By Robert Halfon MP –
Today there was a major debate in Westminster Hall. With many other backbench Conservative MPs, I urged the Government to speak out against the persecution of Tamils in Sri Lanka.
As many ConservativeHome readers know, the years between 1983 and 2009 saw a bitter civil war between the Sri Lankan Government and the Tamil Tigers. During that long and bloody conflict, both sides were responsible for atrocities. But following the ceasefire three years ago, Tamil civilians have been subject to outrageous abuse of their basic human rights. In 2009, for example, 300,000 Tamil civilians were displaced or caged up in barbaric internment camps. As late as November last year, 7,000 remained in these camps. Many more are unable to return home. Thousands are forced to live in tents without access to basic health care, sanitation and education. Even worse: the Sri Lankan military is still occupying 7,000 square miles of Tamil land in the North and East, where they have no credible property rights.
The UN Committee Against Torture has said that the military behaves as if it was above the law; threatening and harassing human rights workers, defence lawyers and journalists. There are reports of violent suppression of Tamil dissidents, disappearing civilians, and secret executions. The Committee to Protect Journalists have said that Sri Lanka still has the 4th highest unsolved rate of journalist murders in the world. For far too long, Sri Lanka has assured the world that they are making improvements, but refused to give concrete details of the Tamil families still detained in camps. Very limited access is given to foreign journalists. It is without doubt a hideous regime.
Of course there will be many who say “Sri Lanka is the other side of the world. What can Britain do?” But the truth is that Britain is in a surprisingly powerful economic and political position to ask Sri Lanka to respect the human rights of all its people. After China, we are Sri Lanka’s largest trading partner, and their main source of Western tourism. In 2009, Britain imported over £600 million worth of goods and services from Sri Lanka. The UK should be ready to look elsewhere for these imports, if Sri Lanka refuses to improve their tragic record on human rights.
Britain also holds a unique place within the Commonwealth. This is relevant, as Sri Lanka is due to host the Commonwealth Heads of Government Summit in 2013. The Canadian Prime Minister has already said that he will boycott the summit if Sri Lankan authorities continue to brutally oppress the Tamils. As I said in Parliament today, this is an action that the British Government should seriously consider. I believe that the international community must now outline a clear set of expectations for Sri Lanka, and give them a firm deadline to comply.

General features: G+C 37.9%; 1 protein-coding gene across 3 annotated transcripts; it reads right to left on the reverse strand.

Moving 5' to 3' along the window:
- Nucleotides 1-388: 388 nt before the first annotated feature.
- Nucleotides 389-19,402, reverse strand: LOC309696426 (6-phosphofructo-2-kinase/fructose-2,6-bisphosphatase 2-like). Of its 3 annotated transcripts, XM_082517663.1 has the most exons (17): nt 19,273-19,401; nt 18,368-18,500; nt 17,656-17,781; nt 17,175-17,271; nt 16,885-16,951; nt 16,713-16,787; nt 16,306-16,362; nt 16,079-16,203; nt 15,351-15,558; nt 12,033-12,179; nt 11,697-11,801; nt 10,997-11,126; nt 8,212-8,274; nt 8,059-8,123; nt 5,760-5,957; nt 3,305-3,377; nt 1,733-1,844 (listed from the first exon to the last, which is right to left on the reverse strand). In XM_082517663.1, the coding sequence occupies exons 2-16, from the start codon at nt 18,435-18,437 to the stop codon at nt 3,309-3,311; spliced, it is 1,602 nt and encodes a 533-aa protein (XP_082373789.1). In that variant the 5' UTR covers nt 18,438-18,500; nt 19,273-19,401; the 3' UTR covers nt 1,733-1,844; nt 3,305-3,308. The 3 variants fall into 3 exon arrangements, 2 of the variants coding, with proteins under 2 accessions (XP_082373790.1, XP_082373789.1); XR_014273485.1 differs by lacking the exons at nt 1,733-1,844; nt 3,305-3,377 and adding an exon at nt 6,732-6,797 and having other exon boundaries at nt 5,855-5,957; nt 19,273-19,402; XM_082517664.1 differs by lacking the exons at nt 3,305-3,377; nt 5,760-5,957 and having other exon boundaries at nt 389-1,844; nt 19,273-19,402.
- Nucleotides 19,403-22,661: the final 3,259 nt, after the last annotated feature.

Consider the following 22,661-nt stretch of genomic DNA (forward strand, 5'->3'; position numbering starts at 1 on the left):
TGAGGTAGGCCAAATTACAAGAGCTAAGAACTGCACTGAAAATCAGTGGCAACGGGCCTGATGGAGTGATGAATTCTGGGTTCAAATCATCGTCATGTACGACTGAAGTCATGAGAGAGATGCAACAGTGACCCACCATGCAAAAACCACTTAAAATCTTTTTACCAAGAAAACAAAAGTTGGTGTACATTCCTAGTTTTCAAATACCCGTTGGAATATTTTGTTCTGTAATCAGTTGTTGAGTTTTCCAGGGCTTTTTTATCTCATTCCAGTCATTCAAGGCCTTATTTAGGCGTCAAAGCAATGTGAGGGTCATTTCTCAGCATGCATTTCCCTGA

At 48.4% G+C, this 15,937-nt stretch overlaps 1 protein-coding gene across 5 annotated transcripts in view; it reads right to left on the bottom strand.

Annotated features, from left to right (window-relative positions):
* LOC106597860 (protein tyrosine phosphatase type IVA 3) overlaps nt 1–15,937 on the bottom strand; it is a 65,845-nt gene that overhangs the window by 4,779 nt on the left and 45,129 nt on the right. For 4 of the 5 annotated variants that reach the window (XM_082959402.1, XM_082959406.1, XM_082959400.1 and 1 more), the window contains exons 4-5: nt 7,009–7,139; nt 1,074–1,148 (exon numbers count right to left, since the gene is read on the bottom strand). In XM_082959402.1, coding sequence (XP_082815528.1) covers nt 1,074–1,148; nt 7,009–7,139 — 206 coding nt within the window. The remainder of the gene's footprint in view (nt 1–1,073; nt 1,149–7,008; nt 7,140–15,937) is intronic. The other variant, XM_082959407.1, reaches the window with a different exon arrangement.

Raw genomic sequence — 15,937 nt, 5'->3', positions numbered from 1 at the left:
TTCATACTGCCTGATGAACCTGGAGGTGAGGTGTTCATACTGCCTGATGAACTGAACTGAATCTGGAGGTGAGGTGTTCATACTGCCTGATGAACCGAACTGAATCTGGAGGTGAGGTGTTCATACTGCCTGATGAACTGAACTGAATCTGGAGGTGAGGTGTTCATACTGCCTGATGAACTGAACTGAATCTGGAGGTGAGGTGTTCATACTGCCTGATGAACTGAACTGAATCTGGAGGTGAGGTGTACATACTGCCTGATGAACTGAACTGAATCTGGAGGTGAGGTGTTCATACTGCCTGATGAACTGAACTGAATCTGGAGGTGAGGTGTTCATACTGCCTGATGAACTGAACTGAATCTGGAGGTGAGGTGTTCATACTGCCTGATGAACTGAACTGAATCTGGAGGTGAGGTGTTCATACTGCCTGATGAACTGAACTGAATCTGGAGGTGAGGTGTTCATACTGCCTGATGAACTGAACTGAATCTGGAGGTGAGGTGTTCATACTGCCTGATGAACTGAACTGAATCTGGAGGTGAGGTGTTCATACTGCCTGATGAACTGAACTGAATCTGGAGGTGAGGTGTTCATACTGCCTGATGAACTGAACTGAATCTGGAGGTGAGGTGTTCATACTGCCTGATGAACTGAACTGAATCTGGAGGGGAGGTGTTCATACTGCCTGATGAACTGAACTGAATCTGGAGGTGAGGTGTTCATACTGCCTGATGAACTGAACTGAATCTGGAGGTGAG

First, if Sri Lanka does not implement the recommendations of the “Lessons Learnt and Reconciliation Commission” (LLRC) by the time it meets again this September, I believe that Britain should boycott the 2013 Commonwealth Heads of Government Summit in Sri Lanka. Second, Sri Lanka must prove that it is making clear progress towards the following, before the Heads of Government Summit:
- Persecution of the Tamils and other minorities must stop – once and for all
- Concrete steps must be taken to demilitarise the north and east of Sri Lanka
- Civil administration must be restored
- Tamils and other minorities must have basic human rights: the right to life, a fair trial, freedom of expression, movement and assembly
- The Sri Lankan Government must publish a list of all prisoners, and where they are being held
- The International Committee of the Red Cross must have access to all detention centres
- A neutral Commission must be appointed, by the UN, to safeguard property rights in Tamil areas, and to oversee resettlement programmes
- Above all, Sri Lanka must comply with the recommendations of the UN panel of Experts report, and arrive at a durable justice for the Tamil-speaking minority
If the above goals are not met by the Commonwealth Heads of Government Summit in 2013, the international community must then consider what further legitimate and peaceful pressure that it can put on the Sri Lankan regime. Economic sanctions must remain on the table, including sanctions on overseas investment and tourism.
We must make it very clear to the Government of Sri Lanka that they cannot continue to act like a rogue nation. Enough is enough. Clearly the Tamil Tigers were highly dangerous, but they are no longer a threat. And yet persecution continues. The excuse of “security” must not be used as a cover to wipe out the inheritance of the Tamil-speaking minority.
*Robert Halfon is the Member of Parliament for Harlow.